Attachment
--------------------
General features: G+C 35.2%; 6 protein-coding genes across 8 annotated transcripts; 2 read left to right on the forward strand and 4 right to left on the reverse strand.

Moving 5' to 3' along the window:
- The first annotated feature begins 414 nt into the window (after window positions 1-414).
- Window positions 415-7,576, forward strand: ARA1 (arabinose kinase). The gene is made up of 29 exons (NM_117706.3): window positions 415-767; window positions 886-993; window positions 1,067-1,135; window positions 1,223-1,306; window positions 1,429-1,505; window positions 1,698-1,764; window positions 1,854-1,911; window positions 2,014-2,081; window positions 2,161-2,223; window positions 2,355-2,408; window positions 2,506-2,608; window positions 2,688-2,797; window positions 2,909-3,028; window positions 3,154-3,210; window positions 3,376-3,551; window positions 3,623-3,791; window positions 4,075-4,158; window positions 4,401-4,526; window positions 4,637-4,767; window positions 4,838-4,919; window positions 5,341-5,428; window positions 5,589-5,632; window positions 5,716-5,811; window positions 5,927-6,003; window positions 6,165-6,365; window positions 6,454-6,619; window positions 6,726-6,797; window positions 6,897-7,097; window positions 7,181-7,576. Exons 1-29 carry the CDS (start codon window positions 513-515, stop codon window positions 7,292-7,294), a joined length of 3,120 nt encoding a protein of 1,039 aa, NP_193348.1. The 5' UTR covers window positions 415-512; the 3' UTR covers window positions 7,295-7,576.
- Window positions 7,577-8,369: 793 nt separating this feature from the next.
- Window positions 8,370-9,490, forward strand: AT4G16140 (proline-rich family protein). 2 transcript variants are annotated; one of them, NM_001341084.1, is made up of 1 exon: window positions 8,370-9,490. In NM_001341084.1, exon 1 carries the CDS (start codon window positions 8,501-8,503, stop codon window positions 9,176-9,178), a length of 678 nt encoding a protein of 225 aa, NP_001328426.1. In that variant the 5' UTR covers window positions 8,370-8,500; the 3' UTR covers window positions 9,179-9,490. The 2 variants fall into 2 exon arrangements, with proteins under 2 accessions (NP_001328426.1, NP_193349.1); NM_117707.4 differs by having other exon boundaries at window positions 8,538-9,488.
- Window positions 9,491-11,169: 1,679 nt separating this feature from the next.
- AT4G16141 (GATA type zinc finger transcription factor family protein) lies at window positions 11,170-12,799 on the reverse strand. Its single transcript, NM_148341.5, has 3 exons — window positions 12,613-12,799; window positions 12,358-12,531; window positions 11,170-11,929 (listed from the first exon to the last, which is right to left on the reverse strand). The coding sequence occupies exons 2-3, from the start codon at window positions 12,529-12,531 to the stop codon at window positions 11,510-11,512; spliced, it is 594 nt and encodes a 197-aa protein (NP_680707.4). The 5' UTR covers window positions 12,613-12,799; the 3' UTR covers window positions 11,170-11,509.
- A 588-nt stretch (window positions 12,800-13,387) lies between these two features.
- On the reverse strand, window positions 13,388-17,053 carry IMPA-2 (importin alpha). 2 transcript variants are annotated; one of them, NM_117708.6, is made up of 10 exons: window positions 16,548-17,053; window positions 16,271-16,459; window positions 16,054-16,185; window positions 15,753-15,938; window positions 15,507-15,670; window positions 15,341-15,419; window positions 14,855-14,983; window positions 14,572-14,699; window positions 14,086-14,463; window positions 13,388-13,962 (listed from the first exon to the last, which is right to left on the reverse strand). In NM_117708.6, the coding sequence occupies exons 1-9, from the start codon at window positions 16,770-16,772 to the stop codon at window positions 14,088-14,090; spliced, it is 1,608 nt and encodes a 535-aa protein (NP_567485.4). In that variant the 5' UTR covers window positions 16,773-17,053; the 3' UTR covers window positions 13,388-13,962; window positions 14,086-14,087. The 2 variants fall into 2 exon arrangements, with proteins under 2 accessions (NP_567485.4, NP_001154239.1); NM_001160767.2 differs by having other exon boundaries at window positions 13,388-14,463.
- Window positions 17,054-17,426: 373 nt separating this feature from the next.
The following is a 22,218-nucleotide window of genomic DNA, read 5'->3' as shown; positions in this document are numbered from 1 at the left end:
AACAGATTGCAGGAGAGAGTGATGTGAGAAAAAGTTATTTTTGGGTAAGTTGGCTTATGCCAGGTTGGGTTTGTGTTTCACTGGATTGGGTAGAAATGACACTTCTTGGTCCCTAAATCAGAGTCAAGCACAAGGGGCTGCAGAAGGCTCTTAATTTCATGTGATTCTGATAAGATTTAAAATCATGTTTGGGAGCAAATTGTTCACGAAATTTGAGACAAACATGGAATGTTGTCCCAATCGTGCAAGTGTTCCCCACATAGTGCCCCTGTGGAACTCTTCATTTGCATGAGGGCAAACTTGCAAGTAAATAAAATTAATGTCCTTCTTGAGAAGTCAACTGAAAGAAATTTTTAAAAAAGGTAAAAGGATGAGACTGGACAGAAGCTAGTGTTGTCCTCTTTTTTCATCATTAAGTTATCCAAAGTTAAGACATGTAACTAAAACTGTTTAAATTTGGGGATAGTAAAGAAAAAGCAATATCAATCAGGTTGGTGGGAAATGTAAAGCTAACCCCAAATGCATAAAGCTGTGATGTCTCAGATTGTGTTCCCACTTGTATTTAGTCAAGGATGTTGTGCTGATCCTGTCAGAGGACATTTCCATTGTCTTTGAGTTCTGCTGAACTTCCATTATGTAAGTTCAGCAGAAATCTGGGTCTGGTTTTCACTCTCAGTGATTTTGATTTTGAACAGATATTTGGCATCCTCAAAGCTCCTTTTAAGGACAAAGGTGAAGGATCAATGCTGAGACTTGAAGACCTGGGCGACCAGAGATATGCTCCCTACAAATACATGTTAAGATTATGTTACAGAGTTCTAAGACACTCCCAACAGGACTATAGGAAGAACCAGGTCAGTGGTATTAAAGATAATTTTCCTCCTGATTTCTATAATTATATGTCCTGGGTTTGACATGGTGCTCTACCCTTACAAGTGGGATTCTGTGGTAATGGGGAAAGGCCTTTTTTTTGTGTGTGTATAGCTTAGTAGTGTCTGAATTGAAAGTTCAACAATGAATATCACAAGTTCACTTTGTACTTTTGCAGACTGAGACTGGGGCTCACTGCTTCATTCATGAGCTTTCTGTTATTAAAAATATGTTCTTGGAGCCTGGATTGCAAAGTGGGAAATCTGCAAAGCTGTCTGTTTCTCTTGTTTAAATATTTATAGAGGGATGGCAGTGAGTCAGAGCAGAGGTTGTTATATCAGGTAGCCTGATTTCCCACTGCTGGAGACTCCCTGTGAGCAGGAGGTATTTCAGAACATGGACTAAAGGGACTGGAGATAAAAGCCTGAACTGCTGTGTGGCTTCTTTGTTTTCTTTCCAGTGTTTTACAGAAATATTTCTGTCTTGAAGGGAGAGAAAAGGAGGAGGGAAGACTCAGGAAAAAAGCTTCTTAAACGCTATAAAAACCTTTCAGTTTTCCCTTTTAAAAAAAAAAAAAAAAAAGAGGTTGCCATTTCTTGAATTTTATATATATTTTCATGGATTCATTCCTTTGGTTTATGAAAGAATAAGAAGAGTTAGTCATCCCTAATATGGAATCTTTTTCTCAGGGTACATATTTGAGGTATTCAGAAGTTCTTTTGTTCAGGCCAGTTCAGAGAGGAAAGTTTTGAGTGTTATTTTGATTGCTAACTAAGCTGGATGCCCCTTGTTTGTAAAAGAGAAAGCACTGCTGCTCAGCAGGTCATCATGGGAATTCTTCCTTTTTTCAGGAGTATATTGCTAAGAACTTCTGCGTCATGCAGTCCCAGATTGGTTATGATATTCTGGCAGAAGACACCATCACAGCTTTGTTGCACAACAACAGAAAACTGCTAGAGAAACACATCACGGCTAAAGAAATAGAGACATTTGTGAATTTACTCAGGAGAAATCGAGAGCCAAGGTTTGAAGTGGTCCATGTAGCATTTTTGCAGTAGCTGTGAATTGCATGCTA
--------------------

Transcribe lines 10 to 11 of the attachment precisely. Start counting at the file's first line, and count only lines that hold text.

- On the reverse strand, window positions 13,388-17,053 carry IMPA-2 (importin alpha). 2 transcript variants are annotated; one of them, NM_117708.6, is made up of 10 exons: window positions 16,548-17,053; window positions 16,271-16,459; window positions 16,054-16,185; window positions 15,753-15,938; window positions 15,507-15,670; window positions 15,341-15,419; window positions 14,855-14,983; window positions 14,572-14,699; window positions 14,086-14,463; window positions 13,388-13,962 (listed from the first exon to the last, which is right to left on the reverse strand). In NM_117708.6, the coding sequence occupies exons 1-9, from the start codon at window positions 16,770-16,772 to the stop codon at window positions 14,088-14,090; spliced, it is 1,608 nt and encodes a 535-aa protein (NP_567485.4). In that variant the 5' UTR covers window positions 16,773-17,053; the 3' UTR covers window positions 13,388-13,962; window positions 14,086-14,087. The 2 variants fall into 2 exon arrangements, with proteins under 2 accessions (NP_567485.4, NP_001154239.1); NM_001160767.2 differs by having other exon boundaries at window positions 13,388-14,463.
- Window positions 17,054-17,426: 373 nt separating this feature from the next.